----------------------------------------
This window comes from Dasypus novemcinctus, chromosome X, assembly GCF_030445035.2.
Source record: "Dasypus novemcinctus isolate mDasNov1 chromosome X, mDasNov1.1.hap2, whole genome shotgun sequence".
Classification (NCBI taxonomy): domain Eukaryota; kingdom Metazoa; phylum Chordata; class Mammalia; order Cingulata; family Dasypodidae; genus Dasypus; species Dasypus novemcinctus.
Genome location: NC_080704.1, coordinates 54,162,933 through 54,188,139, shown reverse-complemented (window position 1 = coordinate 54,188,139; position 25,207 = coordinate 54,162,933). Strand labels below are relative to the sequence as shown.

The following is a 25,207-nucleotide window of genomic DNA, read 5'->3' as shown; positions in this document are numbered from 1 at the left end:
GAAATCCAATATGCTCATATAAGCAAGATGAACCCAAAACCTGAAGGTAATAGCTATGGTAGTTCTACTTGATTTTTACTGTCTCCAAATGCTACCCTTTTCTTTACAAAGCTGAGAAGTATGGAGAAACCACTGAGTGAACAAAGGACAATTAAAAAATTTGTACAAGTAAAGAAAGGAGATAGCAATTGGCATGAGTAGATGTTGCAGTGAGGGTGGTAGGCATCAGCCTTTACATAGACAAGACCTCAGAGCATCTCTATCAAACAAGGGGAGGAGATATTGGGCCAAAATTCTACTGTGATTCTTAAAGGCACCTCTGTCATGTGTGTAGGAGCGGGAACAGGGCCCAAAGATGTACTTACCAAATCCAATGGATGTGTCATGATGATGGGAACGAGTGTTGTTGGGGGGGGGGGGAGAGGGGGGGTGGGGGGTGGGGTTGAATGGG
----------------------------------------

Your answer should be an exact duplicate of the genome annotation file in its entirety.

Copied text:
This window comes from Dasypus novemcinctus, chromosome X, assembly GCF_030445035.2.
Source record: "Dasypus novemcinctus isolate mDasNov1 chromosome X, mDasNov1.1.hap2, whole genome shotgun sequence".
Classification (NCBI taxonomy): domain Eukaryota; kingdom Metazoa; phylum Chordata; class Mammalia; order Cingulata; family Dasypodidae; genus Dasypus; species Dasypus novemcinctus.
Genome location: NC_080704.1, coordinates 54,162,933 through 54,188,139, shown reverse-complemented (window position 1 = coordinate 54,188,139; position 25,207 = coordinate 54,162,933). Strand labels below are relative to the sequence as shown.

The following is a 25,207-nucleotide window of genomic DNA, read 5'->3' as shown; positions in this document are numbered from 1 at the left end:
GAAATCCAATATGCTCATATAAGCAAGATGAACCCAAAACCTGAAGGTAATAGCTATGGTAGTTCTACTTGATTTTTACTGTCTCCAAATGCTACCCTTTTCTTTACAAAGCTGAGAAGTATGGAGAAACCACTGAGTGAACAAAGGACAATTAAAAAATTTGTACAAGTAAAGAAAGGAGATAGCAATTGGCATGAGTAGATGTTGCAGTGAGGGTGGTAGGCATCAGCCTTTACATAGACAAGACCTCAGAGCATCTCTATCAAACAAGGGGAGGAGATATTGGGCCAAAATTCTACTGTGATTCTTAAAGGCACCTCTGTCATGTGTGTAGGAGCGGGAACAGGGCCCAAAGATGTACTTACCAAATCCAATGGATGTGTCATGATGATGGGAACGAGTGTTGTTGGGGGGGGGGGGAGAGGGGGGGTGGGGGGTGGGGTTGAATGGG